|All Artists: Don Sebesky|
Title: Giant Box
Members Wishing: 1
Total Copies: 0
Release Date: 10/25/1990
Styles: Smooth Jazz, Swing Jazz
Number of Discs: 1
SwapaCD Credits: 1
Jazz Humanist | New York City | 03/10/2006
(5 out of 5 stars)
"This is indeed a classic album! A wonderful collection of charts written by Don Sebasky, the house arranger for CTI Records. CTI had a classic sound to it -- very earthy, not quite fusion, not quite straight-ahead jazz -- but a synthesis of both! A very unique sound for the 70's. This CD is hard to fine -- but available. It is an import these days."
Like jazz? ok. like funk? Great. Like both? You'll love
Kevin W. Celebi | Greencastle, IN | 12/25/2007
(5 out of 5 stars)
"CTI records (as I've discussed already with Blue Note Records and Verve records) was a huge family in the 70's, frequently bringing mainstays such as Freddie Hubbard, Joe Henderson, Stanley Turrentine, Hubert Laws, George Benson, and Milt Jackson together into the studio for jammin'. Don Sebesky, whose eclectic career has ranged from the jazz and funk of the 70's to arranging for up-and-coming R&B singers of recent years, was a behind-the-scenes man for CTI, similar to Sammy Nestico's role with the Count Basie band. In 1973, Sebesky finally got his own record session and a chance to bring all of his musical minions together to make some magic happen.
There are lots of sounds contained in this funky big band album, from the gimmicky wah-wah effects of keyboards and guitar to the blazing trumpet lines of Freddie Hubbard. Ultimately, there's only way to look at Giant Box: the friendly fusion of jazz and funk from the 70's usually fails to please either hard core jazz musicians or funk and rock enthusiasts, and this album will do little to change that perception. However, the more open-minded of music fans will find enough of both to please them in Giant Box.
And jam this band could do. The first track starts out with bass riffs and keyboard effects, not letting up. The fourth track, Psalm 150, is probably the best known track from this album. It boasts rich tapestries of harmony and an extremely breakneck tempo - probably 250. This track is featured on many "best of big band" compilations, and it's worth the price of the entire CD to hear Freddie Hubbard's solo. Hubbard was the star of CTI, and a cameo was enough to make any album worth listening to. He blows heavy, incinerating lines, not loosening the tempo or rhythmic accuracy by any means.
The album boasts slower numbers as well - listen to the mysticism of "Song to a Seagull." The first half of the song is glittering gold - a vocal feature that boasts just the right amount of mellifluousness before reaching mawkish territory. Of course, the second half of the track goes back to the jammin' and funk - but it's the 70's, so what do you expect? An alto sax ballad feature is also featured, with "Free as a Bird." The pedal keyboard and flutes in the background persist throughout the entire track, preventing the ballad from becoming boring or uninteresting.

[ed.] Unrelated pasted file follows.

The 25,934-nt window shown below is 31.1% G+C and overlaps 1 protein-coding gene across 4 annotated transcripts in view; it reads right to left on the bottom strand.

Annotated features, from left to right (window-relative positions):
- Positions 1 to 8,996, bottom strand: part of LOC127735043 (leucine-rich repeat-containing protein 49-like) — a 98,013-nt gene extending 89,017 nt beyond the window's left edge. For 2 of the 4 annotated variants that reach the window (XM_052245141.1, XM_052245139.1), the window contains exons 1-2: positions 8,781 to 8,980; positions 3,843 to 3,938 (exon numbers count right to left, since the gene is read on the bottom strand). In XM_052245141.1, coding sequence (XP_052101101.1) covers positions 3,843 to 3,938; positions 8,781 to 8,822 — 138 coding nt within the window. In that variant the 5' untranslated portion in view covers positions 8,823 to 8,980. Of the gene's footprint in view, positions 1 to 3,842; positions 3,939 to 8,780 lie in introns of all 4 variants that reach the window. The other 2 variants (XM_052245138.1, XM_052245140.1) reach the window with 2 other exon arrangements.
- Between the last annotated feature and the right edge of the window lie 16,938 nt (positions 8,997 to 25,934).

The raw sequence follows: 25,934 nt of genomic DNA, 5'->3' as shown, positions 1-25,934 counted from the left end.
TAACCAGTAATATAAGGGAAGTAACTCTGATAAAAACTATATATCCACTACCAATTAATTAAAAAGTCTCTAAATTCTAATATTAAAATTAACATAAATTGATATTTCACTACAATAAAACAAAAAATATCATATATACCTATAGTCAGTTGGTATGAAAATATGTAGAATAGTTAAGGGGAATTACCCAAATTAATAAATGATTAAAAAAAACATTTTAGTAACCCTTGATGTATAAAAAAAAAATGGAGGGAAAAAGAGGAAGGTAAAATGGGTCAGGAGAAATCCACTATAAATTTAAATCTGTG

But really - jazz enthusiasts, stray from this album. There's just so much funk, vamps, grooves, bass riffs, and repetition. It makes for great background music and even better soundtrack music - a great amount of tension and easygoing earthiness (yet strings + funk sometimes = what the hell?). Some of it strays into the territory of corny, but the amazing chops of Hubbard will rescue the music just when you start to get suspicious.
The album's availability is another problem - as of now, it's not even in print and the used copies are up there. So the question remains - is it worth seeking out? If you love jazz and funk to an equal degree, yeah, it is. If you're a Hubbard completionist, then yeah - you'll definitely want this album to hear him in prime form. Other than that, just go for the other CTI classics of the day - Red Clay, Sunflower, First Light, etc.
The album's strongest track is the finisher, Semi-Tough. It's almost experimental at the beginning, clashing brass against low strings in a way that would interest Gustav Holst. The song then bursts into a cacophony of string riffs against brass grooves, before Hubbard steps into the limelight to amaze the listener with endless fireworks and tricks. Such power, such range! The grooves of this track will strike awe in most hardhearted of listeners.
Well, the 70's are long gone - but you can always relive the decade's eclectic blend of funk, grooves, abstract jazz harmonies, and floating moods through albums like Giant Box. It is certified GROOVY, and you won't be disappointed in the plethora of soul contained within.